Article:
Let’s look at a subject that is really ignored in the modern era.  I’m not certain how much this can help your current writing.  I would argue that theoretically, this subject can really help those who write historical and futuristic fiction.  It depends on how your write your historical and futuristic fiction.  There are two ways to write historical fiction—let’s look at this.

The first and most common way to write historical fiction is to write a novel that projects modern ideas and history as historical ideas and history.  In other words to present modern ideas and historical ideas as the same.  I think this is perhaps the most egregious and perverse means of presenting a false view of history.  The author is either completely ignorant of the past, is intentionally attempting to education people in a false view of history, or both.  The real historical world is very different both culturally and socially from our current world.  The true author attempts to convey this in historical writing.

The second and less common means of historical writing is to actually incorporate the past into a novel to convey the actual way people thought and acted in the past.  This approach actually goes back into time to give a complete view of the way the people thought and acted.  To this end, let’s look at how the world changed and how people thought in the past.  This is more of a historical look at the world for the purpose of understanding how the world worked in the past and how people thought and acted.  We’ll use historical information to see what concerned affected their lives. Here is a list of potential issues.  We’ll look at them in detail:

  1. Vocabulary
  2. Ideas
  3. Social construction
  4. Culture
  5. Politics
  6. History
  7. Language
  8. Common knowledge
  9. Common sense
  10. Reflected culture
  11. Reflected history
  12. Reflected society
  13. Truth
  14. Food
  15. Weapons
  16. Transportation
  17. Communication
  18. Writing

In writing, the author must define the real, reflected, and the created.  If you notice, this fits directly into the different worldviews or settings.  The real is completely real in setting or worldview.  The reflected is real however, it includes concepts that are not necessarily real but some or many humans agree with either historically, ideologically, religiously, or theoretically agree or know about them.  For example, myths, imaginary creatures like dragons, vampires, and fairies, gods and goddesses, and all.  Created means invented or extrapolated—basically science fiction.  The real is the known and the knowable.  The fiction trade space is the unknown and the unknowable.

I’ll begin with the example of the most famous modern reflected society—that is the society of Harry Potty.  In Harry Potty, the author developed a reflected and a created society based on magic that interspersed itself in the modern real world.  All reflected societies accomplish this to a degree.  The author is developing a reflected and a created society within the bounds of common knowledge and common sense.

The definition of the terms of common sense come from the real world and the reflected world.  Thus, the author of Harry Potty builds a magical system that fits specific criteria and presents it as a reflected culture.  This all works as long as the author presents a system that makes sense.  For example, if the author said Jack Sprat a person of normal attributes waved their hands and said a fake Latin statement and something magically happened, the reader would reject the magical culture and society.  On the other hand, if the author states that Jack Sprat is one of the few endued with magic, waves his hands, and special wands, and spouts a fake Latin statement, suddenly, that is magic.  The reader sees this as a sensible statement within the context of the magical culture.  It is a culture with rules for magic.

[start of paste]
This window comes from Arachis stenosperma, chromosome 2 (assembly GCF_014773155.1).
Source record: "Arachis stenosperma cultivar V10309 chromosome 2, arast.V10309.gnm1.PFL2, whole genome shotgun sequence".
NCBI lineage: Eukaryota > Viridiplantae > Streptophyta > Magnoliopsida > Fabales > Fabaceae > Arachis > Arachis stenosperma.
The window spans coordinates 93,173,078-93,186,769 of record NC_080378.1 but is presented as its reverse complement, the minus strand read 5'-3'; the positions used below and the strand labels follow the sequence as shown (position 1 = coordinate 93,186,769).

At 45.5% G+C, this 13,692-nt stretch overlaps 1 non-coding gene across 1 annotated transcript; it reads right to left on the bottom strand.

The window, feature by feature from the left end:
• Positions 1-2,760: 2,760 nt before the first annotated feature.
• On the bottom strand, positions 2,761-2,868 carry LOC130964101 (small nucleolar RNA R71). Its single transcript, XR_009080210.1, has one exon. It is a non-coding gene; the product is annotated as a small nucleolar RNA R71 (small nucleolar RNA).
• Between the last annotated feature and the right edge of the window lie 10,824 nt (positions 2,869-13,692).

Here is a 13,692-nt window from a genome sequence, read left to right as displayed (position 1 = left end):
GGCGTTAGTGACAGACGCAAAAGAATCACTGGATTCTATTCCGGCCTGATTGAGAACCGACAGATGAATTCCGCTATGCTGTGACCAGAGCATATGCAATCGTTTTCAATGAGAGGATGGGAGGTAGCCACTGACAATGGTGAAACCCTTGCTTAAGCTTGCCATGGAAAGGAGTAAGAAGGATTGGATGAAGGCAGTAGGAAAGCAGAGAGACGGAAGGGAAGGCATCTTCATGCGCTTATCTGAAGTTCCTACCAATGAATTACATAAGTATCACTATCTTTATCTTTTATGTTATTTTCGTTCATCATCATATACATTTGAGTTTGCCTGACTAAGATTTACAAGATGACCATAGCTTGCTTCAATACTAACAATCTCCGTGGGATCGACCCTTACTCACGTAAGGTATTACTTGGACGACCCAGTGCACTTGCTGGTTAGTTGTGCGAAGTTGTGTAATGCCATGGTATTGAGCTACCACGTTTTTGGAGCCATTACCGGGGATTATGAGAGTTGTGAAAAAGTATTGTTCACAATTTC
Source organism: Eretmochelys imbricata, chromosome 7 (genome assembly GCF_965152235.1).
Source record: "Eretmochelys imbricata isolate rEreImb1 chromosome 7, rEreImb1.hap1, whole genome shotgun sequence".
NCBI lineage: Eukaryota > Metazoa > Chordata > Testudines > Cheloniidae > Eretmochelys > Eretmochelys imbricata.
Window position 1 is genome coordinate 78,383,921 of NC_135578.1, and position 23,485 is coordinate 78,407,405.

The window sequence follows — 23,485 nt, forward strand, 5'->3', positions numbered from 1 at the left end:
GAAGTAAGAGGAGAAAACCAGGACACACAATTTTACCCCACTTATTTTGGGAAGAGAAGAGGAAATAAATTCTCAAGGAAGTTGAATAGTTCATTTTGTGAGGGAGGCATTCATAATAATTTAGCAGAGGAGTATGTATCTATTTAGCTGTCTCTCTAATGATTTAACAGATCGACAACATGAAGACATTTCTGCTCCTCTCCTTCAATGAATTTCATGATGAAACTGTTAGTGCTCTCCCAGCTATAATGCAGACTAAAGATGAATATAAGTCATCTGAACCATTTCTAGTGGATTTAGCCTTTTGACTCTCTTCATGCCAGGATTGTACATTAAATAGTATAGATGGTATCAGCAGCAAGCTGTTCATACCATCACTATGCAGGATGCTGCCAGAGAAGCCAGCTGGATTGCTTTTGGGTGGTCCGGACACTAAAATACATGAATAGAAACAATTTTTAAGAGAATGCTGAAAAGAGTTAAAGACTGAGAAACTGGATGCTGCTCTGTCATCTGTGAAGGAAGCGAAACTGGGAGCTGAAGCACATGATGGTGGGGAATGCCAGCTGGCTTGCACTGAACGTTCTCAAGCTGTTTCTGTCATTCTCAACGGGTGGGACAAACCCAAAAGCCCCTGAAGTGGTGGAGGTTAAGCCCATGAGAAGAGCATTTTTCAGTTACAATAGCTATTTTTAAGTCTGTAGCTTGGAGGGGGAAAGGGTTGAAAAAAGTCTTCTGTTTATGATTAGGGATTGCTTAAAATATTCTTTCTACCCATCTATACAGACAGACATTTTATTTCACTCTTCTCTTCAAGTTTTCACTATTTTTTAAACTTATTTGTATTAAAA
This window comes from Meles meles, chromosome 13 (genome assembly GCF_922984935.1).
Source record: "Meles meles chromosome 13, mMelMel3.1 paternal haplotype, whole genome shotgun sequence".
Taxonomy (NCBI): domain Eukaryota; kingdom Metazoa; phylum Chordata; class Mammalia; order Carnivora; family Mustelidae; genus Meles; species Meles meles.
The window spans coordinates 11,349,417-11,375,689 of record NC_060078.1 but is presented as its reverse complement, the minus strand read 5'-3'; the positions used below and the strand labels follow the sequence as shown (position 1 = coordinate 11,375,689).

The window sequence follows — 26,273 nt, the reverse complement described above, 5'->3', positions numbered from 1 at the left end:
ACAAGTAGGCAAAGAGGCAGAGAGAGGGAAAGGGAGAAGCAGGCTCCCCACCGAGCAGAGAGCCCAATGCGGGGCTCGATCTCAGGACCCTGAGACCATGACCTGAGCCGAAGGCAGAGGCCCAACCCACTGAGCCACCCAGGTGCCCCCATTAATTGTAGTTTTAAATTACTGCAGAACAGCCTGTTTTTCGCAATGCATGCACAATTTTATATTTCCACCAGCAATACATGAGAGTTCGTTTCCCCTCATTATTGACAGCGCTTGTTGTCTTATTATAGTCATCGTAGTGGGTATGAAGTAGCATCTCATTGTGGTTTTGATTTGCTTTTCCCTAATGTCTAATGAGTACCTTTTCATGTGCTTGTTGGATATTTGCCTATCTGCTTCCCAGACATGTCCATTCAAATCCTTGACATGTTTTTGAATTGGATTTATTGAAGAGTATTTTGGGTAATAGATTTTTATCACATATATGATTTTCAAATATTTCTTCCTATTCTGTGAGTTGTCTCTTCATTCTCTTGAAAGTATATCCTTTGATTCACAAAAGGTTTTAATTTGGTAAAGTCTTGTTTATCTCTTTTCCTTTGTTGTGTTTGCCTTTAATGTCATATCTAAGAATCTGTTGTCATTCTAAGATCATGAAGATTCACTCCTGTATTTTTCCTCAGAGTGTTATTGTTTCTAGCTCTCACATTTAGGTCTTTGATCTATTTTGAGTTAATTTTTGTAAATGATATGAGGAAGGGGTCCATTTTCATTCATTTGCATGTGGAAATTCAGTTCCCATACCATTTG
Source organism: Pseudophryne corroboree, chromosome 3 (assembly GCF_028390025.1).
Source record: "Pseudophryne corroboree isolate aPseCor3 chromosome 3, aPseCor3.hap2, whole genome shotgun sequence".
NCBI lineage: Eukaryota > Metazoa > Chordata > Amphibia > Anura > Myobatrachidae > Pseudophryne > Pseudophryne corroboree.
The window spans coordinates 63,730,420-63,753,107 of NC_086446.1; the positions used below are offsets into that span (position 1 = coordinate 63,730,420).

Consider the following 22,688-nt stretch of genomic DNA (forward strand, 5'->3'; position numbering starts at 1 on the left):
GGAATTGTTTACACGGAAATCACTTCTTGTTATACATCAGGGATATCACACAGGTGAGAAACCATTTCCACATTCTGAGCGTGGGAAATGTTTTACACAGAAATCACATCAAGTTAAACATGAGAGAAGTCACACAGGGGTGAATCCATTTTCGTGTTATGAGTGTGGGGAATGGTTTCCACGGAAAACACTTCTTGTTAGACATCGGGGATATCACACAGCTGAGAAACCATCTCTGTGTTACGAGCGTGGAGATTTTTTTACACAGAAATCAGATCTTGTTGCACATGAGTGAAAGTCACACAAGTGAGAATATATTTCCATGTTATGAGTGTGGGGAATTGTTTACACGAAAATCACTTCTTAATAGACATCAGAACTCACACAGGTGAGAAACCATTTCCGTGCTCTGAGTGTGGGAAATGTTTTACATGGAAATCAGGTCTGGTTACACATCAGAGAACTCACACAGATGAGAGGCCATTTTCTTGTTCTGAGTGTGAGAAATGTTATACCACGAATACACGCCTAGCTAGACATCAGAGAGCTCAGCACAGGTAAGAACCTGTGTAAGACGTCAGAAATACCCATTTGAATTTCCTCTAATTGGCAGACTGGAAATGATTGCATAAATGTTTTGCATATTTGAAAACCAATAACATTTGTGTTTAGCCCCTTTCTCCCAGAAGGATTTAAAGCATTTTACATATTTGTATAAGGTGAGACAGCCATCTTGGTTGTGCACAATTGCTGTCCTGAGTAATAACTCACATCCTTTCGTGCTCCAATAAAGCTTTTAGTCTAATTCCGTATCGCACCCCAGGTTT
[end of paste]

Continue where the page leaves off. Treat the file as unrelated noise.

The society likewise falls under these rules.  Thus, when the writer tells us the denizens can’t accomplish magic legally until certified by the magical society or government, we accept that as reasonable.  Like a state requiring people of a certain age and training to test for a driver’s license, the strictures of the magical society seem reasoned and reasonable to us.  Thus, the author creates a situation of common knowledge and common sense by appealing to parallels in our own culture and society.  This is the ultimate means of creating any fictional society.

To build a fictional culture or society, the author starts with the known—their own culture and society and develops an entirely new one from that foundation.  This is true whether we are writing science fiction or fantasy. And, I know you have figured it out, the reflected worldview is most of the times considered or called fantasy.  My point is to expand fantasy beyond our usual constraints and to bring it into our ideas of mainstream literature.

Just as science fiction has been jumping the rails and entering the mainstream as modern fiction, I think fantasy or reflected worldview has much more to offer than simply as fantasy.  For example, how many have called Harry Potty, fantasy?  I’ve heard nary a peep in that direction.  How many have called the Sparkly Vampires fantasy?  Or how many have even called Dracula fantasy?  Fantasy seems to be marauding around as something else entirely while still being fantasy.  That’s one of the reasons I call it reflected worldview.

More tomorrow.

For more information, you can visit my author site http://www.ldalford.com/, and my individual novel websites:

http://www.ancientlight.com/

http://www.aegyptnovel.com/

http://www.centurionnovel.com